As recommended by Tom & Paul, I'm starting a thread on my latest project.
This thread is going to be geared more toward the DIY'ers and gear heads who love taking things apart.
I spent many years in automotive dealerships & shops as a parts counter person, and then as a mechanic before bailing out of the trade. Now that I'm retired, I enjoy working on things and carefully inspecting them without a time clock or service manager staring over my shoulder.
Back story to the engine-
Cruising the web a while back, I spot a thread about a KLR that had a sudden noise, bucked, and died at freeway speed during a young mans commute. And of course the Doo was the first thing that everyone suspected and pointed fingers at, but it was fairly obvious that a replacement engine was going to be the quickest and most financially sound option.
So I contacted the young man & expressed my interest in the "core" if he didn't have to turn it in.
Info exchanged, deal worked out, and I headed out for a four drive with some cash and a case of beer.
With Grand Delusions of salvaging it and taking my time to build a 719 monster, I was excited to get my hands on the 800 piece adult LEGO engine set.
Illusions come in many forms folks. He had taken it to a local shop that did a quick inspection and removed the stator cover and flywheel. Gave him an estimate that included a crankshaft (I'll explain that one later), and then boxed up the parts and gave it back to him. He quickly found a used engine, and was back on the road swapping it out himself.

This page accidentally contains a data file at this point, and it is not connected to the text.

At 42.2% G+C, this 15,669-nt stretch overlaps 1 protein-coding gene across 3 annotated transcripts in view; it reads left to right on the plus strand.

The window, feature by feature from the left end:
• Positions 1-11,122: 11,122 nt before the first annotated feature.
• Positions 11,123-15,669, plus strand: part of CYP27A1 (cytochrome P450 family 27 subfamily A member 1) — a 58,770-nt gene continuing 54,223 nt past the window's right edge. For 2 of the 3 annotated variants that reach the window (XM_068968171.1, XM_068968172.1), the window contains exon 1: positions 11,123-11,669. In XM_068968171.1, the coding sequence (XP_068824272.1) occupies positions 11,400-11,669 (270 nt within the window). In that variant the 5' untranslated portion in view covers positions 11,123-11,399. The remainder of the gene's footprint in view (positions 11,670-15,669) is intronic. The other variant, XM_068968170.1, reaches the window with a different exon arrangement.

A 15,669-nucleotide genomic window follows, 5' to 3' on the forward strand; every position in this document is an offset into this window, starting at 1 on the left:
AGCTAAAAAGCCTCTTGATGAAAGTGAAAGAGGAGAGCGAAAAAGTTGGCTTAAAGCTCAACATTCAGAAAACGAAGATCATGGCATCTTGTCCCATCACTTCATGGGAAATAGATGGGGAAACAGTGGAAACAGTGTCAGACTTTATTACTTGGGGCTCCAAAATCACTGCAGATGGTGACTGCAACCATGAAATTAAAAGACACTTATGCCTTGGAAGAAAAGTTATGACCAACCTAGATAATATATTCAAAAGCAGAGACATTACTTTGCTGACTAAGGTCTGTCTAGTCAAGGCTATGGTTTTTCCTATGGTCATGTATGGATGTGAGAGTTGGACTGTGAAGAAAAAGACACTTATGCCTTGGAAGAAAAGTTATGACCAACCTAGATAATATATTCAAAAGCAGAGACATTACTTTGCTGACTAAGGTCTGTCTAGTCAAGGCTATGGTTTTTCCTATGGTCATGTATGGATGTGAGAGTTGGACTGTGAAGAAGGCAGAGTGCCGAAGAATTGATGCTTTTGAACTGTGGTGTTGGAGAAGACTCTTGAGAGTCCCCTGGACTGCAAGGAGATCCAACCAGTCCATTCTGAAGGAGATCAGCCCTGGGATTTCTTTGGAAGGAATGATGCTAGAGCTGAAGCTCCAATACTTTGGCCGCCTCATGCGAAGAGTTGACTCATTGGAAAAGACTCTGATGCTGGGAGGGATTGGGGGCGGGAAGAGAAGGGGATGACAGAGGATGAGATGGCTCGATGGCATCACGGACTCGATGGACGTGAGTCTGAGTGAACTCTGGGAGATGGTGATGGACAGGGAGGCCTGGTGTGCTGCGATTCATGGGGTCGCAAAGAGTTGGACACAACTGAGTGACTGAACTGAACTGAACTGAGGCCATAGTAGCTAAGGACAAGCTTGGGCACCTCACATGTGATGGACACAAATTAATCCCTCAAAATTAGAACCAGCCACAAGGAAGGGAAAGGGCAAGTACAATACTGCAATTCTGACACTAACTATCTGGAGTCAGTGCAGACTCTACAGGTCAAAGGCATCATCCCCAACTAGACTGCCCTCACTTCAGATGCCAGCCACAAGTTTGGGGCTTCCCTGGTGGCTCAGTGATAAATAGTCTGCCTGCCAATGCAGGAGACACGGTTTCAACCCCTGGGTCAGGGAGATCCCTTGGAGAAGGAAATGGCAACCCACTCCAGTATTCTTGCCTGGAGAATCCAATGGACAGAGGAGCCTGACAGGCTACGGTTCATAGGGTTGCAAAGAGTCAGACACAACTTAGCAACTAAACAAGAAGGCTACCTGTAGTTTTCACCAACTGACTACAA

It soon became obvious that there was more than meets the eye to this.
There are two types of estimates in any shop.
First is the complete estimate for repairs because you want the job, and and you want a satisfied customer that didn't get any surprises. So for that, you do a complete tear down detailing every item you will need to do a full repair knowing from the start that the vehicle is worth the money to repair.
Second there is the estimate of major repairs that you add up as you go until the $$$ figure exceeds the cost of the major component, or the value of the vehicle.
Dealt with so many that had the idea that fixing their beloved $1,500 vehicle would make everything right in the world again.
Sorry folks, but putting $2,600 into your $1,500 vehicle does not get you a vehicle worth $4,100.
And that goes for "farkles" too. Adding $2,000 worth of extras to your used $3,500 bike doesn't make your bike worth $5,500. Although there are those out there that will pay it.
It also depends a lot if you're doing the work yourself, or paying a shop. Doing it yourself saves the labor cost, but remember that you might have to buy tools and supplies for that. It all adds up for a one time repair.
With the engine on the bench, I started to look at things carefully and think if the repair would work.
First challenge was a broken boss off the case for the balance chain guide.
And metal. Lots of metal.
Coming up, Part 2